Seemingly unable to score a goal from further than two feet out, the Pittsburgh Penguins continued where they left off last season – with a win against a lackluster and too-penalized Washington Capitals on Wednesday night at the Capital One Arena. With six penalties in the first two periods, the Capitals all but handed the Penguins (2-1-1) the win; a more disciplined approach would have resulted in a better day at the office for Washington.
The Capitals Penalty Kill Implodes Against Penguins
The Capitals (2-1-1) again illustrated how much they miss all of the players who moved out of D.C. during the offseason. Last season, penalty-kill specialist, Jay Beagle, was partnered with Daniel Winnik – but the latter left the Capitals during free agency. Winnik’s replacement, Devante Smith-Pelly, is getting way too much ice time on the penalty kill – a role that he is not accustomed to. So far this season, Smith-Pelly has averaged a staggering 4:24 ice time during shorthanded situations – almost four times than his penalty-kill average ice time last term with the New Jersey Devils. When Smith-Pelly and Beagle aren’t killing penalties, Lars Ellar and new Capital Alex Chiasson are – although Chiasson will likely not play a part once suspended strongman Tom Wilson returns after his four-game punishment.
“Let’s be real. We’ve got to get our penalties down,” stated Capitals Head Coach Barry Trotz after the Penguins game, eluding to his team’s third-most-in-the-NHL minor penalties tally (20). In that regard, the Capitals have started this season where last season left off – they finished last term with 312 minors for the third-most in the NHL.
Also missing from the Capitals’ penalty kill is defensemen Karl Alzner (now with the Canadiens) who has Dmitri Orlov filling his P.K. skates this year – again, a role that Orlov is not familiar with. The new system worked well in the first three games as the Caps allowed only one goal during 14 shorthanded situations; Wednesday night, however, it imploded and allowed three goals. The Caps spent the entire game attempting to claw themselves back into contention.
The Capitals had a hard time clearing their own zone Wednesday, allowing the Penguins to do what they do best – score goals from near Braden Holtby’s feet. That’s taking nothing away from Pittsburgh; they’ve won two consecutive Stanley Cups by perfecting an in-your-face game plan that has paid dividends. The big problem on Wednesday was with the Capitals allowing the Penguins too much offensive zone time.
“I think it starts with execution in our own zone,” said center Nicklas Backstrom. “If we’re executing plays, we won’t take these penalties, I think. We’re getting stuck in our own zone, and obviously, [the Penguins] got to play there and that’s what they’re good at.”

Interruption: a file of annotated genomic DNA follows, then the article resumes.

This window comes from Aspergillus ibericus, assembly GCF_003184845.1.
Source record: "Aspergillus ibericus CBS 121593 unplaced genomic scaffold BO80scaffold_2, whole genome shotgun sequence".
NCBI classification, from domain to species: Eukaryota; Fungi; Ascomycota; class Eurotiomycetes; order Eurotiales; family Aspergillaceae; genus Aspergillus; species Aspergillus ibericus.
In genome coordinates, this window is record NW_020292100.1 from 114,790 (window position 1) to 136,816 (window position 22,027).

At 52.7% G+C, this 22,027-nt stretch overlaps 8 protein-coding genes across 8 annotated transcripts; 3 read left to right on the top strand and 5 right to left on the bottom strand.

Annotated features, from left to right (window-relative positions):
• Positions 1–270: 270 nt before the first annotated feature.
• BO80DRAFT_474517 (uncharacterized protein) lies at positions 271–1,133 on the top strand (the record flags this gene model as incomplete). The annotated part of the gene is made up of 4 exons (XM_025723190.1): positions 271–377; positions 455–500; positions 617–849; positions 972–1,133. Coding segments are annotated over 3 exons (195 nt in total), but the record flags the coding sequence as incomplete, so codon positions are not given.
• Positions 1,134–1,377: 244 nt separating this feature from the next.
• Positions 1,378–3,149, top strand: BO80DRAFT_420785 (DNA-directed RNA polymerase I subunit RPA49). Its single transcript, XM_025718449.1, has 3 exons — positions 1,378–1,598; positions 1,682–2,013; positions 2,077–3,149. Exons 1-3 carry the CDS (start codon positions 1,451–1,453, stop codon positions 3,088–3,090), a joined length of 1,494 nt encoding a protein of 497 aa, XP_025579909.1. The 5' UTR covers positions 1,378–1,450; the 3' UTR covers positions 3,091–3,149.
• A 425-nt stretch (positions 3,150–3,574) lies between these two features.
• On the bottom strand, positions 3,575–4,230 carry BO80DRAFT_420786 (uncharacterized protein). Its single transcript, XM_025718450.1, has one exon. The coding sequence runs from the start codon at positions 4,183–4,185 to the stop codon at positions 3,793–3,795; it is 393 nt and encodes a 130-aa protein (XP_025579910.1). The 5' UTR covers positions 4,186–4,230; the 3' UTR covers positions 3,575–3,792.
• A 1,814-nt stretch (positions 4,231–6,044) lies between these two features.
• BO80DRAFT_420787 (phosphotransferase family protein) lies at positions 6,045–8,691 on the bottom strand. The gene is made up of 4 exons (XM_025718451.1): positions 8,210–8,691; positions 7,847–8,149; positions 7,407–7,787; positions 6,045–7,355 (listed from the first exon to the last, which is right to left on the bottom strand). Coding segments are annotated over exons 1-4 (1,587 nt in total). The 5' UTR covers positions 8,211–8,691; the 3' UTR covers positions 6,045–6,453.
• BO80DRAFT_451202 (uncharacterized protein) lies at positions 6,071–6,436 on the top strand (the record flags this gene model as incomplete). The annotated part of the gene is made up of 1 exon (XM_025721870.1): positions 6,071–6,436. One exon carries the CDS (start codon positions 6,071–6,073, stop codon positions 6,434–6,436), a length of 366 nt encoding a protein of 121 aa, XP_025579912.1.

Highlight Reel Potential: Holtby and Djoos
It wasn’t all doom and gloom on Wednesday night, though. There were two eye-popping incidents that would make any Capitals fan smile. With 9:33 left in the first, Holtby looked up to see the Penguins’ Carl Hagelin speeding toward him with the puck. Holtby charged out of his crease and prevented Hagelin from shooting. The netminder then found himself practically on the blue line with the puck – which he covered – resulting in a delay-of-game penalty. Despite the subsequent penalty-kill situation, it was a sight to behold and not the first time Holtby has performed such heroics.
The other highlight for the Capitals was a sublime goal from the point by defenseman Christian Djoos who was making his NHL debut Wednesday. As DcPuckDrop predicted after the Caps-Lightning game earlier this week, Djoos was given a jersey in place of Aaron Ness. With less than a minute remaining in the second period, Djoos found some space on the right wing and slotted home from an Ellar pass. It was a memorable first-ever NHL goal from the offensive-minded D-man and likely one of many to come. He followed up the goal with an assist on Alex Ovechkin’s eighth goal of the season.
“First game in the NHL, and you get a goal and an assist,” Djoos said after the game. “That wasn’t my plan really when I showed up at the rink. I was going to play good and play a structured game and detailed game, but happy with the goal and the assist. But couldn’t get the win, so not good enough.”
That’s a great attitude to adopt; the Capitals have proven that they’re able to win big in games, but the discipline must get reined in for the club to get on any kind of winning streak.
Next up for the Capitals is a tricky trip to the surprisingly good New Jersey Devils (3-0-0) on Friday.